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Benriner issues and questions...

Moimoi Dec 14, 2008 08:27 AM

I finally gave in and bought the Benriner after debating for ages between it and the Bron... Anyway, I'm really enjoying it - making tons of matchstick and julienned everything, but I have a couple of questions for those of you who are experienced mandoline users (or is it mandolin??? seems to be many variations on the spelling).

1. I'm having MAJOR gross-out anxieties about slicing part of my palm off. I'm doing a lot of root vegetables and they're very hard and require a lot of elbow grease. I'm using the plastic hand guard, but it's not very effective. Does anyone have any advice or creative alternatives for protecting ones hands when slicing??? I've already cut myself a couple of times, but thankfully they were minor.

2. I've also only used it a few times and I've already bent a number of the teeth in the blades. I thought they'd be tougher. I know that root vegetables are hard, but I can't think of any less aggressive form of muscle required to do the job. Any technique advice, and where do I buy the replacement blades? I bought my Benriner at Tap Phong....

Thank you!

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    janniecooks RE: Moimoi Dec 14, 2008 10:15 AM

    Mandolin is a musical instrument, mandoline is a kitchen implement.

    I think you've got dull blades or a lemon of a benriner. I've been using an inexpensive mandoline with the same blades for nearly 20 years with no problems. They don't require any elbow grease to slice vegetables, it should be effortless. And yes, I've sliced radishes, potatoes, carrots, turnips, and beets with my mandoline. Have not tried rutabagas, can't imagine what other roots you might be cutting that are so tough. Maybe you've bent the blades by applying too much pressure; it really should be effortless.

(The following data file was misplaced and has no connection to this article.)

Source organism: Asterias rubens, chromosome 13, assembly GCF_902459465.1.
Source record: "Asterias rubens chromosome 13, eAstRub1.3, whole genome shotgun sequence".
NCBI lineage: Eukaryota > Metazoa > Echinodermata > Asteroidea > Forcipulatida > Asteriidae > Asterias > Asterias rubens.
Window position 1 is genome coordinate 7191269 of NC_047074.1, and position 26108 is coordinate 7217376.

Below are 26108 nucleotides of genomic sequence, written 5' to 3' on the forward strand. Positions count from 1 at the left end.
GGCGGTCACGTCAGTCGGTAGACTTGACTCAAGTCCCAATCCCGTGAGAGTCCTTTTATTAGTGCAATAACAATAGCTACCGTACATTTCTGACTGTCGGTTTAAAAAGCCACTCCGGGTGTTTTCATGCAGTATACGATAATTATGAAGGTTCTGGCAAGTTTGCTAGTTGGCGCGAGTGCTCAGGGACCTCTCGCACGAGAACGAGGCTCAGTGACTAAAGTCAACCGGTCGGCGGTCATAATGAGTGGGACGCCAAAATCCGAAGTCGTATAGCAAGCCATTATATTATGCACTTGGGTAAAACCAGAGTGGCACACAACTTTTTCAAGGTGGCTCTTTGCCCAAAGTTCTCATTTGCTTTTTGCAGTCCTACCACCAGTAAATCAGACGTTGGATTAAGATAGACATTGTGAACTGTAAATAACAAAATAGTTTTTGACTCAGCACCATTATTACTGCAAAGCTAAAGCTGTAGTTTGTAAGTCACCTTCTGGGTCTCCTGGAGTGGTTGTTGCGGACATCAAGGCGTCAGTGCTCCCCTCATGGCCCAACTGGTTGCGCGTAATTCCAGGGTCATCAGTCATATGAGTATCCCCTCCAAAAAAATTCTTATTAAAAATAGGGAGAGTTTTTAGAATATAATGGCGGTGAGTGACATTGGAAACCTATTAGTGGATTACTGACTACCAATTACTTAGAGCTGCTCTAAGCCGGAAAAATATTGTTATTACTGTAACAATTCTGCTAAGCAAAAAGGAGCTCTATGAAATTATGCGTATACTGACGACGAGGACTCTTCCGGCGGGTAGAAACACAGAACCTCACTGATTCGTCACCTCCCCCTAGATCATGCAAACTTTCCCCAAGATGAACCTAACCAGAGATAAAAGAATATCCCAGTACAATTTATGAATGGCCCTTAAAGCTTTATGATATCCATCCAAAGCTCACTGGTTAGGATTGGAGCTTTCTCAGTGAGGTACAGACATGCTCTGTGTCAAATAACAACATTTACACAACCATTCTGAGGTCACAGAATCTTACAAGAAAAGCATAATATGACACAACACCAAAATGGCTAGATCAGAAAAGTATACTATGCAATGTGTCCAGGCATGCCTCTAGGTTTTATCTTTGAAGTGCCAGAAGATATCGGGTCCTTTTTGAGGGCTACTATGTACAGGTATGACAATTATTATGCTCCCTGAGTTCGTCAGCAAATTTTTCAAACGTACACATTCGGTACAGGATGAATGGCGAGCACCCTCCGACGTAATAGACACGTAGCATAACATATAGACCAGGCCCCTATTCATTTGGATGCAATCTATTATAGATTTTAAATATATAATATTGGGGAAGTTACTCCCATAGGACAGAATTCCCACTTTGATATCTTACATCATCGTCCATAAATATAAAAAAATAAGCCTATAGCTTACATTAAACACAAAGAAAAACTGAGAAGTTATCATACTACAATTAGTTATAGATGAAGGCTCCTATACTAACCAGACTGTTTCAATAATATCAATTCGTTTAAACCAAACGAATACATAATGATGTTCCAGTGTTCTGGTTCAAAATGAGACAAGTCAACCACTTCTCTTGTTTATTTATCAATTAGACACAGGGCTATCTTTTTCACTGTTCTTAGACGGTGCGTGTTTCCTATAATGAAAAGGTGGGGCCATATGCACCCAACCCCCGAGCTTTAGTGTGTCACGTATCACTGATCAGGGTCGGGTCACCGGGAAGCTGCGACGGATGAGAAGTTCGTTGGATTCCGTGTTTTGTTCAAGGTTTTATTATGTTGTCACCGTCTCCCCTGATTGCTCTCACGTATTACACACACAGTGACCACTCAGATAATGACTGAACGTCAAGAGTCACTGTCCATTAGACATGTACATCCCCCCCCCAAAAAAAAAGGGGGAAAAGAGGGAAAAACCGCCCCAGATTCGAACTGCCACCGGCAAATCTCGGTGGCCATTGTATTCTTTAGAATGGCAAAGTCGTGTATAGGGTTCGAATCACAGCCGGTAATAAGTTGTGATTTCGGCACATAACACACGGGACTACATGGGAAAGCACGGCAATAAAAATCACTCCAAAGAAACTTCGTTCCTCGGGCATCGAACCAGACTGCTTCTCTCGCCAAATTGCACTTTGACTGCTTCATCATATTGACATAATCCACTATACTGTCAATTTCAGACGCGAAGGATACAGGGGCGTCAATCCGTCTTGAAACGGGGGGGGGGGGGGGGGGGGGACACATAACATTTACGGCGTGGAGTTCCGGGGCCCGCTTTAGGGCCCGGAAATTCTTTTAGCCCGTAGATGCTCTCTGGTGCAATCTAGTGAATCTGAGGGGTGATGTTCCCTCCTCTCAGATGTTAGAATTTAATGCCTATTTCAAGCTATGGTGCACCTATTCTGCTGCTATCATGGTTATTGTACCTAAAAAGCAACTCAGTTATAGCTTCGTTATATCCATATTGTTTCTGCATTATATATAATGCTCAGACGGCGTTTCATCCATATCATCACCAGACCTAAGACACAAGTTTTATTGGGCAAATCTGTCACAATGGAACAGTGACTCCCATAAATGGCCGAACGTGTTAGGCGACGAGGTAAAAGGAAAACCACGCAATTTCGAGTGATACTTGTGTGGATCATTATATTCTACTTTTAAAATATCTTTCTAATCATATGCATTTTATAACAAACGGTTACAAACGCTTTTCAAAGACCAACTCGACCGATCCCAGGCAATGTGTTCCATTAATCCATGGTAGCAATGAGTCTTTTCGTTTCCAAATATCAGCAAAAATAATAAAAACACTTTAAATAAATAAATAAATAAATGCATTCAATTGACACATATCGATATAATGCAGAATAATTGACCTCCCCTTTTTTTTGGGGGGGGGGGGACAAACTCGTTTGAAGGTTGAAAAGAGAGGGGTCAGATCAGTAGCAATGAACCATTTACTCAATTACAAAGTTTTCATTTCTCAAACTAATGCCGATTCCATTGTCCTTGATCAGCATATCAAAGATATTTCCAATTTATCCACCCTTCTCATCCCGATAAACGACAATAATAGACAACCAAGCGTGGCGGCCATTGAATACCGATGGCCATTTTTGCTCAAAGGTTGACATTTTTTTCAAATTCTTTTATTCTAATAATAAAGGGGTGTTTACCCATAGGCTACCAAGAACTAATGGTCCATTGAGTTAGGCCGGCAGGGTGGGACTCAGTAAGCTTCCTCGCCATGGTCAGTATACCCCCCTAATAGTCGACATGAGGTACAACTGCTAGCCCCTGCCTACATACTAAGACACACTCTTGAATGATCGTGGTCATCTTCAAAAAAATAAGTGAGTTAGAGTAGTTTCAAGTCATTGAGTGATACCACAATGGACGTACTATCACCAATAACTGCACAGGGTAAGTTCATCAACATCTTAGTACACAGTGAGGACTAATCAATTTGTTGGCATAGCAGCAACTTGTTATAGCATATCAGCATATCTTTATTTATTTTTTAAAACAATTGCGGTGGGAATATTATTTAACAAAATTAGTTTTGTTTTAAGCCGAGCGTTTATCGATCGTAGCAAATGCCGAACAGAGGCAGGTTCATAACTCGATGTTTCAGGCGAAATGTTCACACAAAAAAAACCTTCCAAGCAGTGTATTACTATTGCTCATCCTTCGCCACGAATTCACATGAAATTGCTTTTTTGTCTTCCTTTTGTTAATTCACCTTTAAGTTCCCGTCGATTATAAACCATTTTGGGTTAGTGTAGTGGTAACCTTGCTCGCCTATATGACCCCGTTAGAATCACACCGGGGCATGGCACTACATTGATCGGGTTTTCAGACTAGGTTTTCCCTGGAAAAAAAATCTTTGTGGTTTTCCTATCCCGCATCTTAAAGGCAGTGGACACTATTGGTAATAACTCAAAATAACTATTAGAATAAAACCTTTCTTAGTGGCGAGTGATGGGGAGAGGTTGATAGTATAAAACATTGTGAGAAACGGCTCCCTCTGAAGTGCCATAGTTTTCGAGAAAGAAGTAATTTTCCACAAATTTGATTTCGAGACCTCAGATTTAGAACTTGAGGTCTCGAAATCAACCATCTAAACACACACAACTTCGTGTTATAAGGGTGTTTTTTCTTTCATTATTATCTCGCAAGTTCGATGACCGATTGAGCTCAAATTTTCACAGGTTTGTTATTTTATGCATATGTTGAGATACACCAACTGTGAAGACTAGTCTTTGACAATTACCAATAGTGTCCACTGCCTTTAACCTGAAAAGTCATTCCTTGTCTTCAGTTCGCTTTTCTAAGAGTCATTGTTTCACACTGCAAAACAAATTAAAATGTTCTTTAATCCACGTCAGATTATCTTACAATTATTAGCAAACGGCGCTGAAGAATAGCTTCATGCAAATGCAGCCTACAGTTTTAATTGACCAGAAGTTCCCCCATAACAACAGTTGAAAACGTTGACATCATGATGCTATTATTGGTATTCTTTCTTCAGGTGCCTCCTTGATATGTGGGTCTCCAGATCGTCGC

As to how to protect your hands, I don't use the plastic guard until I get near the end of the vegetable, for I find it too difficult to control the vegetable under the guard. Once I have most of the vegetable sliced I may finish it with the guard, or I may just toss it and start the next vegetable.

    Most importantly, be mindful while you're slicing and don't try to beat any speed records. Slow and steady wins the game here.

    If you search this board you'll find other threads wherein posters recommend mesh gloves of the type used when scaling/filleting fish as good hand protectors. If you're accident prone those gloves may help; like I said I use nothing and haven't experienced any cuts or other mishaps.

    1. scubadoo97 RE: Moimoi Dec 14, 2008 11:53 AM

      The tines on the thin julienne blade are not very strong. I don't use them. I use to do carrots or green papaya but I really like the texture better when done by hand. I too bent up some of the tines. I use the mandoline for making planks from which to julienne by hand.

      I don't use the guard until I start getting down a bit, but I do use it if I want to get as many planks as possible and I don't want to lose a finger tip. I also rotate my vegetable 180 degrees when slicing every few slices to help keep things even. Unless you use equal pressure you seem to take more off one end than the other.

      Root vegetables can be pretty hard and it is not unusual to have to put some elbow grease into slicing some of the harder root vegetables. The main blade comes pretty sharp but can be removed for sharpening. I find on my Bron that I need less effort to slice but it's a lot larger, stands at an angle and is very stable on the counter. I use the Benriner most often just because it is easier to set up and clean.

      1. hannaone RE: Moimoi Dec 14, 2008 12:18 PM

        http://chowhound.chow.com/topics/5674...

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